(Description nicked from B&N.com.)
“In an age of Zeppelins and gyroplanes, atomics and horseless carriages, the Transatlantic Span is the industrial marvel of the nineteenth century. A monumental feat of engineering, the steel suspension bridge stretches across the Atlantic from Liverpool to the distant harbor of New York City, supported by no less than seven hundred towers. But in the shadows of its massive struts, on the docks of the River Mersey, lies a faceless corpse…
Inspector Matthew Langton is still seized with grief when he thinks of Sarah, his late wife. Tortured by nightmares and afflicted by breathless attacks of despair and terror, he forces himself to focus on the investigation of the faceless man. The victim wears the uniform of the Transatlantic Span Company but bears the tattoos of the Boers—could there be a Boer conspiracy to assassinate Queen Victoria on the upcoming Inauguration Day of the Span?
But the truth, as it begins to emerge, is far more bizarre than a political coup. As additional victims turn up—each with strange, twin burn marks on their necks—Langton draws a connection between the dead man beneath the bridge and chilling rumors of the Jar Bars, soul snatchers who come under cover of night. Most frightening of all is the mythic and elusive Doktor Glass, who may not only be behind the illicit trade in souls…but who may hold the key to what happened to the inspector’s own beloved wife on her deathbed…”
Doktor Glass is an unusual but very successful foray into Victorian steampunk. I liked that while the steampunk elements are integral to the story, they don’t overwhelm the narrative and turn into the “cool machinery for its own sake” trope. The author uses two major constructions to anchor his tale: the Span, which runs from Liverpool to New York City, and the mysterious contraption used by the Jar Boys to capture and imprison souls as they depart the body. Both are very much the product of the Industrial Revolution as it stood at the end of the nineteenth century, reflecting the grandiose idea that there was nothing Man couldn’t build or conquer.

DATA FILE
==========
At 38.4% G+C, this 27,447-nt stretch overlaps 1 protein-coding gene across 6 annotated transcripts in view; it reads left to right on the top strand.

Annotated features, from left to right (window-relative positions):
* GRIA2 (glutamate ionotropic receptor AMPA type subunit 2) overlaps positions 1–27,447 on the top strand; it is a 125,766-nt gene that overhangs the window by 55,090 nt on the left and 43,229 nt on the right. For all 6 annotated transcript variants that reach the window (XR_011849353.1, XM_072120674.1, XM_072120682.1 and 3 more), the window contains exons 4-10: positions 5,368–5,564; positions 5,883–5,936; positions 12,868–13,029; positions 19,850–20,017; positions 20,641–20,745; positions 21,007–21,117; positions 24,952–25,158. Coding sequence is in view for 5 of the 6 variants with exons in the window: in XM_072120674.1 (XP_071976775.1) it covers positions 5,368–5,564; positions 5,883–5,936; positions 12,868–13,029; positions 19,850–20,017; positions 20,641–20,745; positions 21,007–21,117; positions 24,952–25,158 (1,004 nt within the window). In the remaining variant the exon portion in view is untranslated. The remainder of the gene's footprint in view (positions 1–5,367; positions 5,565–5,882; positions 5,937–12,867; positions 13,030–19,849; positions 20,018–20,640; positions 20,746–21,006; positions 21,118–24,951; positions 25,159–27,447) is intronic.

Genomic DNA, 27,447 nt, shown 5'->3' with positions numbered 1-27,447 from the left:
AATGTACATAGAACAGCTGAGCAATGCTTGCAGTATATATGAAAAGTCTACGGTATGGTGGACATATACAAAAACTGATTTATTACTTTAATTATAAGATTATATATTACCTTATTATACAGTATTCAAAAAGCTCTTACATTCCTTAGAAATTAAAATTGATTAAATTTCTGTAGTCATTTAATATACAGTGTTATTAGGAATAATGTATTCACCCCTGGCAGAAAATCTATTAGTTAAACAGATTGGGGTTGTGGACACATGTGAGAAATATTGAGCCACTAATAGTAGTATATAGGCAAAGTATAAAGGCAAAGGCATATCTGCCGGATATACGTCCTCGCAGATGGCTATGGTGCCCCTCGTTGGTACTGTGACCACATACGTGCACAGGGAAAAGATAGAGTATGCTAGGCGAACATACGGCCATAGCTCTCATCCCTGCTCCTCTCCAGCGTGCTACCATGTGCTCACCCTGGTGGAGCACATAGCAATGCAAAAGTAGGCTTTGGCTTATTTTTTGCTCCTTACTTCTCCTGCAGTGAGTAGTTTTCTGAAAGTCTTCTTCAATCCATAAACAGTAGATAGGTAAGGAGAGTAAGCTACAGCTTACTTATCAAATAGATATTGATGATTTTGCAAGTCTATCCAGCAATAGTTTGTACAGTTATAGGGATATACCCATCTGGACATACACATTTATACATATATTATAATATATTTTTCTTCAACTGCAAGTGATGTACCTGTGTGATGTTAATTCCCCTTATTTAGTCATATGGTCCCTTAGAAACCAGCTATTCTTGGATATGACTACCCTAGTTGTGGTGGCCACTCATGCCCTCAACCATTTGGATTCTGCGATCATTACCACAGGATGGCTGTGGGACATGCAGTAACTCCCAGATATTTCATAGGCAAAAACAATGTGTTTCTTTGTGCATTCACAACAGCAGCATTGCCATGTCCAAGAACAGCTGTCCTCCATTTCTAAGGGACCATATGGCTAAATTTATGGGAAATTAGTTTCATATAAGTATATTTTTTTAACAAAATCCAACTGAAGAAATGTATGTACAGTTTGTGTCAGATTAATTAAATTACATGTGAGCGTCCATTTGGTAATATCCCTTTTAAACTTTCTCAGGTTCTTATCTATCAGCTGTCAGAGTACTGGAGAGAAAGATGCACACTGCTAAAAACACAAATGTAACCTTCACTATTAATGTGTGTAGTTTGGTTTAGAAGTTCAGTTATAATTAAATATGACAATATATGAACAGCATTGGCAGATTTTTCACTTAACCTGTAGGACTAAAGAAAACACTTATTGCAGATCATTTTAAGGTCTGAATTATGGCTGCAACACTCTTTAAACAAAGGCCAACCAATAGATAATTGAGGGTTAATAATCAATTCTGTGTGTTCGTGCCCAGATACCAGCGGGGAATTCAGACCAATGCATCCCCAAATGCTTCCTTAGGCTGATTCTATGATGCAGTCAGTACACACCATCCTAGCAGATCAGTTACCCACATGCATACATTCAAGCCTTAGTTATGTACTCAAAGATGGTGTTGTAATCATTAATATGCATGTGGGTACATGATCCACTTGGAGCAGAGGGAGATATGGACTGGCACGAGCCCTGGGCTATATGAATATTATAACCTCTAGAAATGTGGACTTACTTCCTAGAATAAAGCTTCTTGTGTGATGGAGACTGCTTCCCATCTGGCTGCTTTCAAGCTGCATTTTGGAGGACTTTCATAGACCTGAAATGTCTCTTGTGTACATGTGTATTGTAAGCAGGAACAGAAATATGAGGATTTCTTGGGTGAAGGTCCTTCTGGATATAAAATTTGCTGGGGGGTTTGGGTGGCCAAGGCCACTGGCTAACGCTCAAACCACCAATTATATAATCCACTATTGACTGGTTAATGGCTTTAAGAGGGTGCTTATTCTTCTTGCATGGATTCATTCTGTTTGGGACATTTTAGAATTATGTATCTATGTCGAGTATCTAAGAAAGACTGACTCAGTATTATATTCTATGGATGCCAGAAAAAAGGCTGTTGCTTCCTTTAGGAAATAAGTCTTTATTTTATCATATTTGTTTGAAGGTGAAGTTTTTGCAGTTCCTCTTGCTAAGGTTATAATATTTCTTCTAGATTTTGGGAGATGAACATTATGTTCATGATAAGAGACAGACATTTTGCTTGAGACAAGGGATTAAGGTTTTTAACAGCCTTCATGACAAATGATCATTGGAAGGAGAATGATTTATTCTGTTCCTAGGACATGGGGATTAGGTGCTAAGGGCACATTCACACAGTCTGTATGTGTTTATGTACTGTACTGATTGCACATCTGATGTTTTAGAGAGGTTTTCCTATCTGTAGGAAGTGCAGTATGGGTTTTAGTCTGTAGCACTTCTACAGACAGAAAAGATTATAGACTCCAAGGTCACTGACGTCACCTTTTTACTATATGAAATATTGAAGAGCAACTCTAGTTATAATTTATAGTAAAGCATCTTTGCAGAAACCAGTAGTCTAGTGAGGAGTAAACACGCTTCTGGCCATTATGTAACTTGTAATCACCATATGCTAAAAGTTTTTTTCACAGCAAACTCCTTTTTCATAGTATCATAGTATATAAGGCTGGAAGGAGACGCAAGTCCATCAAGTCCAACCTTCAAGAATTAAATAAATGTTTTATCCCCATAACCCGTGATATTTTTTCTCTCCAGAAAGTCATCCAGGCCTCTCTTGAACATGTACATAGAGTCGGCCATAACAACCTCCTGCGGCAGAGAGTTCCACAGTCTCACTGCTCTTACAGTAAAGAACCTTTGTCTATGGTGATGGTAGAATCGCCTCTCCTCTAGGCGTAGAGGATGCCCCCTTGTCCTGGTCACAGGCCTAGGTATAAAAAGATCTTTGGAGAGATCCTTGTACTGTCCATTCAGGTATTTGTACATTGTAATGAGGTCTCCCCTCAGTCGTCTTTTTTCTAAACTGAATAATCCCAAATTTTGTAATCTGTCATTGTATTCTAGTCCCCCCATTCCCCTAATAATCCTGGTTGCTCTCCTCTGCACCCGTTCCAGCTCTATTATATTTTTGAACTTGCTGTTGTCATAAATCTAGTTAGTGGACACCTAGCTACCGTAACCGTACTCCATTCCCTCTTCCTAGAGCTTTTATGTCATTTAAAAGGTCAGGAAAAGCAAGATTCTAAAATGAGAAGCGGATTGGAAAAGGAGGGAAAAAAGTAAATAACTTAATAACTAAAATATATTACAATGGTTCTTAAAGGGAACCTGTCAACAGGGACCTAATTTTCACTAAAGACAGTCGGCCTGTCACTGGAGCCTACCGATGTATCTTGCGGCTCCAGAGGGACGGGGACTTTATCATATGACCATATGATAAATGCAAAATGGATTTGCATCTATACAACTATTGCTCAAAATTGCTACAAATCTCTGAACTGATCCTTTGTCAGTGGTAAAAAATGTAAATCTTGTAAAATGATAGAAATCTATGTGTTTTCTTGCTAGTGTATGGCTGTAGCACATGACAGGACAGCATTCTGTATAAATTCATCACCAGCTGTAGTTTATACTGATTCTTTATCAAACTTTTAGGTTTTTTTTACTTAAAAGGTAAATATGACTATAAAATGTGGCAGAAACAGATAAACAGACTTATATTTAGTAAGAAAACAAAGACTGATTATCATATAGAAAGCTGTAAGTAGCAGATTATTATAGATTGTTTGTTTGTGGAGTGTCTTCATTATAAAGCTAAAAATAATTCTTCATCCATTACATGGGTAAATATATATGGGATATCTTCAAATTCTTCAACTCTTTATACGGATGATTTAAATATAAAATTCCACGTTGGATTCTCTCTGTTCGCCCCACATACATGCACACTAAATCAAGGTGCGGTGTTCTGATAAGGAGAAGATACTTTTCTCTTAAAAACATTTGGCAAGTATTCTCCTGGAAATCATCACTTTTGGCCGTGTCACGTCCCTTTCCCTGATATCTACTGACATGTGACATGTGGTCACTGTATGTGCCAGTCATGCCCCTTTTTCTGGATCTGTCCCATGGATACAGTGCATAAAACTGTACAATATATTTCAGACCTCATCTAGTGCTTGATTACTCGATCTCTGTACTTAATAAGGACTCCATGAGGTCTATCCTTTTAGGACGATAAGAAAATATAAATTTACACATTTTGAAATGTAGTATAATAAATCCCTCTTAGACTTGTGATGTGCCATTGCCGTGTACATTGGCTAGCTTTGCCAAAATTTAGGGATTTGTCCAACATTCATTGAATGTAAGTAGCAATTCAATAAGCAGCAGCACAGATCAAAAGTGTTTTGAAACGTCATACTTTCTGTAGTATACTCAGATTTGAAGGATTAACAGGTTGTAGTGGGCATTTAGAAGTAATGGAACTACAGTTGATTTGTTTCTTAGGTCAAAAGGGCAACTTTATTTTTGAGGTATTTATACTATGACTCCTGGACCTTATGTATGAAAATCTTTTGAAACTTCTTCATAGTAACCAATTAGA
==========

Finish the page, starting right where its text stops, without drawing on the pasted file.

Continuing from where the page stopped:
The hubris that was inherent in this time period factors into the motivations of the enigmatic Doktor Glass. And in the end, readers will have to decide if Glass’s ultimate goal is evil or perhaps indicative of a twisted kind of logic. I even wonder if this alternate England and its Span are standing in for our own historical disaster involving the Titanic, the supposedly “unsinkable” ship. You’ll have to decide for yourself whether the ends justify the means, and even if the end is something Man should strive for.
I appreciated the fact that this isn’t a love story—or at least, not in the way that so many novels use nowadays. Langton is a widower, having lost his wife only three months prior to the start of the story. He doesn’t get entangled in any other romances during the tale, merely feeling admiration for a nurse that works in the local hospital. Langton’s love for his deceased wife threads through much of the novel and gives it a bittersweet flavor.
Brennan’s worldbuilding is solid, taking readers from hospitals to government offices, from slums to tunnels to upper class houses. It’s quite a complete portrait of Victorian England, made all the more interesting for the fact that it’s not set in London as so many others have done. It’s also a great look at police procedural work during this time period, painting a realistic portrait of the limitations to solving crimes. Langton is a likeable character, always in the forefront of a chase or mission, and his grief over his wife makes him even more sympathetic. You’re pulling for him to solve the mystery so that he finds some peace regarding her death.
Doktor Glass is an engaging start to what I hope will be a continuing story. Brennan’s writing will transport you to the dirty, crowded streets of Liverpool on an adventure in both this life and the next one. This novel would be a great crossover to get mystery readers into fantasy.
This review appeared on Owlcat Mountain on February 1, 2013.